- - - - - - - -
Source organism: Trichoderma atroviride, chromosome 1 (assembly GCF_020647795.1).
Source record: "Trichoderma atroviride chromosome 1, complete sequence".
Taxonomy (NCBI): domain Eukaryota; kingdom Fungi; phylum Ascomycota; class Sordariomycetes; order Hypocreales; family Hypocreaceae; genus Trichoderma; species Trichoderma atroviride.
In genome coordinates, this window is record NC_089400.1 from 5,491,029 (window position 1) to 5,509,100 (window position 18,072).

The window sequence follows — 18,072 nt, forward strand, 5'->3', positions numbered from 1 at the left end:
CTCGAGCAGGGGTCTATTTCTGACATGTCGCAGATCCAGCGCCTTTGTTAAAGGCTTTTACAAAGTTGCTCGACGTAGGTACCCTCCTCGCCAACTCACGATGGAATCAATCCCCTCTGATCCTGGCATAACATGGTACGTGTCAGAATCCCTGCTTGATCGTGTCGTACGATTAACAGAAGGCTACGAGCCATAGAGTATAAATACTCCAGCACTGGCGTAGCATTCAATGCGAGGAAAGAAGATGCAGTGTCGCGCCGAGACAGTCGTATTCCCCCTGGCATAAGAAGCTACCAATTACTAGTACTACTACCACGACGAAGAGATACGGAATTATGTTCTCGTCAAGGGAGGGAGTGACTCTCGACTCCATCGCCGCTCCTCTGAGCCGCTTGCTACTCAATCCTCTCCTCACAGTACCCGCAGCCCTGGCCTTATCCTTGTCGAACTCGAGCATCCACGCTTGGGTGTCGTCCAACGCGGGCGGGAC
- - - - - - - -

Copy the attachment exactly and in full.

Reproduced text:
Source organism: Trichoderma atroviride, chromosome 1 (assembly GCF_020647795.1).
Source record: "Trichoderma atroviride chromosome 1, complete sequence".
Taxonomy (NCBI): domain Eukaryota; kingdom Fungi; phylum Ascomycota; class Sordariomycetes; order Hypocreales; family Hypocreaceae; genus Trichoderma; species Trichoderma atroviride.
In genome coordinates, this window is record NC_089400.1 from 5,491,029 (window position 1) to 5,509,100 (window position 18,072).

The window sequence follows — 18,072 nt, forward strand, 5'->3', positions numbered from 1 at the left end:
CTCGAGCAGGGGTCTATTTCTGACATGTCGCAGATCCAGCGCCTTTGTTAAAGGCTTTTACAAAGTTGCTCGACGTAGGTACCCTCCTCGCCAACTCACGATGGAATCAATCCCCTCTGATCCTGGCATAACATGGTACGTGTCAGAATCCCTGCTTGATCGTGTCGTACGATTAACAGAAGGCTACGAGCCATAGAGTATAAATACTCCAGCACTGGCGTAGCATTCAATGCGAGGAAAGAAGATGCAGTGTCGCGCCGAGACAGTCGTATTCCCCCTGGCATAAGAAGCTACCAATTACTAGTACTACTACCACGACGAAGAGATACGGAATTATGTTCTCGTCAAGGGAGGGAGTGACTCTCGACTCCATCGCCGCTCCTCTGAGCCGCTTGCTACTCAATCCTCTCCTCACAGTACCCGCAGCCCTGGCCTTATCCTTGTCGAACTCGAGCATCCACGCTTGGGTGTCGTCCAACGCGGGCGGGAC